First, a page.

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EDITIONS
Tuesday, 22 May, 2001, 06:53 GMT 07:53 UK
More research urged on DU
Kosovars greet British troops AP
UK veterans were promised a screening programme
By BBC News Online's environment correspondent Alex Kirby

Leading UK scientists say they do not think exposure to depleted uranium (DU) puts soldiers or civilians in danger.

The scientists say troops exposed to DU may absorb far more radiation than the annual permitted dose, but they believe the increased death risk from radiation-induced cancer is very small.


A good deal is known scientifically about DU; it is also clear that a good deal remains to be learned

Royal Society report
However, they urge more research to clear up the considerable uncertainty over DU's effects.

In a report for the Royal Society, the British academy of sciences, scientists say: "A good deal is known scientifically about DU; it is also clear that a good deal remains to be learned."

The first part of the report deals with the amounts of DU to which soldiers could be exposed, DU's radiological effects, and the lessons of epidemiological studies.

The second, still unpublished, will cover DU's health effects linked to its properties as a toxic heavy metal, and its environmental impacts.

Three situations

DU was used by Allied forces in the 1991 Gulf War and later in Bosnia and Kosovo.

It is the by-product of enriching natural uranium for civil and military use. It is 1.7 times as dense as lead, and is used in munitions where its kinetic energy allows it to punch through tanks and other armoured vehicles.

The authors of the Royal Society report consider three situations they describe as "generic".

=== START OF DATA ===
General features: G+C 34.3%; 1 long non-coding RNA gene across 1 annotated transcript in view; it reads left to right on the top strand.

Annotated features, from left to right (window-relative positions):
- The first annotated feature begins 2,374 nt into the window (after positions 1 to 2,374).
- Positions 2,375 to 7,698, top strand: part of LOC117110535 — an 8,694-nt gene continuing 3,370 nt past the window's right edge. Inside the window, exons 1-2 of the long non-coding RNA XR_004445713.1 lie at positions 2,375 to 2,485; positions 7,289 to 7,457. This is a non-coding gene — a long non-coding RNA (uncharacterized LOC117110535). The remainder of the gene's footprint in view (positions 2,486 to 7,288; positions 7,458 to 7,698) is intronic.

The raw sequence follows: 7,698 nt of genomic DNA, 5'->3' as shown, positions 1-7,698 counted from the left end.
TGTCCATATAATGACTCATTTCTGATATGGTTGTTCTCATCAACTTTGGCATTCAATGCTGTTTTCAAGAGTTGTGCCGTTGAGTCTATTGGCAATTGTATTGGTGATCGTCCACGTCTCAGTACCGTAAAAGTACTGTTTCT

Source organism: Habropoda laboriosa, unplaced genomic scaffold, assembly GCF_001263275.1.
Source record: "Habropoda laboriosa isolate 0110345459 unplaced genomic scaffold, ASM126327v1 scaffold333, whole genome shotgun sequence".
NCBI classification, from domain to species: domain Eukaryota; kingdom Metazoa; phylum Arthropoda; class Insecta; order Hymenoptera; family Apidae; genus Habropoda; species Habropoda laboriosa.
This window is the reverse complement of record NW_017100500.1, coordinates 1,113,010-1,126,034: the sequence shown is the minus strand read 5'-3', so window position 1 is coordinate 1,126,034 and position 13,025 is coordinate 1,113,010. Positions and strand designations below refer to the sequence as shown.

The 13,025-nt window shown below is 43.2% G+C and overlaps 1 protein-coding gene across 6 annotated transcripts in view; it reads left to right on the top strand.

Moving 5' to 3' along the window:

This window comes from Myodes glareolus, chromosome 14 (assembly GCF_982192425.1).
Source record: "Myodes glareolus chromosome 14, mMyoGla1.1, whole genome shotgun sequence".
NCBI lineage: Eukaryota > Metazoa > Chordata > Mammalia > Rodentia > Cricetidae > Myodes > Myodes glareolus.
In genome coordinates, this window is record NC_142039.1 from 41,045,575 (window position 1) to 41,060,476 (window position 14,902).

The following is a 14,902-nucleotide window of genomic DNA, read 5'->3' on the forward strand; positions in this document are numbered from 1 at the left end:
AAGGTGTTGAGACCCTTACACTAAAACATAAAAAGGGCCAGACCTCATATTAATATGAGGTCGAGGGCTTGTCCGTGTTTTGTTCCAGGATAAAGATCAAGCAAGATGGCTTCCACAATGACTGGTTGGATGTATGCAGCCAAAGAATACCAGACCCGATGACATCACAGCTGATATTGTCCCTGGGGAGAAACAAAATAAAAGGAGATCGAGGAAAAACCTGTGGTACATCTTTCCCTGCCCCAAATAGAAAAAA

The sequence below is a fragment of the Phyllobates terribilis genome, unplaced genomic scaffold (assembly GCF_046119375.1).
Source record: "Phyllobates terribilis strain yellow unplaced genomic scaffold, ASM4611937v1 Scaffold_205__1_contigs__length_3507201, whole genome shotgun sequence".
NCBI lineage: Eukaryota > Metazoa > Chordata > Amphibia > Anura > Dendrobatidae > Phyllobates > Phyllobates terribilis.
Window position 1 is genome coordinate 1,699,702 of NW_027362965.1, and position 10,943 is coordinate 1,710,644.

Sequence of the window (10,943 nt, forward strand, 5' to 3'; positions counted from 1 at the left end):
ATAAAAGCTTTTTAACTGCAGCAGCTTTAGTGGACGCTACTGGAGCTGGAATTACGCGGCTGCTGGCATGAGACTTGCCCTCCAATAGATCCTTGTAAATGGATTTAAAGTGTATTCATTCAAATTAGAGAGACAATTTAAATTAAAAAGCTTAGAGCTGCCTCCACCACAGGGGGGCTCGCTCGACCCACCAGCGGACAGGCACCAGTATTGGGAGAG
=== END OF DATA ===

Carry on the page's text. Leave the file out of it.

• Level One: concerns people in a vehicle struck by a DU round, or who enter a struck vehicle immediately: they will probably inhale DU dust or be hit by shrapnel.
  • Level Two: typically involves people working on or in contaminated vehicles who inhale or ingest DU dust.
  • Level Three: "includes all other exposures, for example during combat being downwind of impacts or fires".
For each level, the authors provide both a central (probable) estimate of DU intakes, and a worst-case estimate.

They say: "The central estimate radiation doses are less than 0.1 mSv (millisieverts), except for the Level One inhalation exposure, which is about 20mSv, corresponding to the annual dose limit for workers in the UK."

DU shell AP
The effects of shells have been a source of concern
But they add: "The worst-case doses for Level One and Two inhalation exposures are substantial at around 1 Sv (sievert)". On dust inhalation, they say it seems likely that worst-case intakes of more than one gram of DU are possible.

Turning to the link between radiation and cancer, they put the worst-case excess risk of fatal lung cancer from Level One dust inhalation at 6.5 per hundred (a 6.5% increased chance of dying of cancer in an individual's lifetime).

This, they say, would mean a soldier exposed to that much DU would have a risk of dying of cancer at the age of 75 roughly twice that of the general population.

Research needed

For Level Two, the risk is 2.4 per 100. The authors find backing for their low estimate of DU's risks in the epidemiological studies of uranium miners and others who work with the substance.


The epidemiological studies ... provide some support for our views that exposure to DU is unlikely to increase greatly the risks of cancer

Royal Society
They say: "There is no evidence of a significant increase in deaths from any cause, or from all cancers, or individual types of cancer, in the large cohorts of uranium workers whose health has been monitored."

And they add: "The epidemiological studies thus provide some support for our views that exposure to DU is unlikely to increase greatly the risks of cancer."

But they say children need to be aware of the slightly increased skin cancer risk from long exposure to DU fragments. And they urge more research to "help in assessing the hazards that may arise from the use of DU".

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 ON THIS STORY
The BBC's Fergus Walsh
"Overall the message in this report is reassuring"
The BBC's Corinne Podger
The weapons are valued for their ability to puncture heavily armoured tanks

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See also:

13 Mar 01 | Science/Nature
06 Mar 01 | Europe
16 Feb 01 | Science/Nature
26 Jan 01 | Middle East
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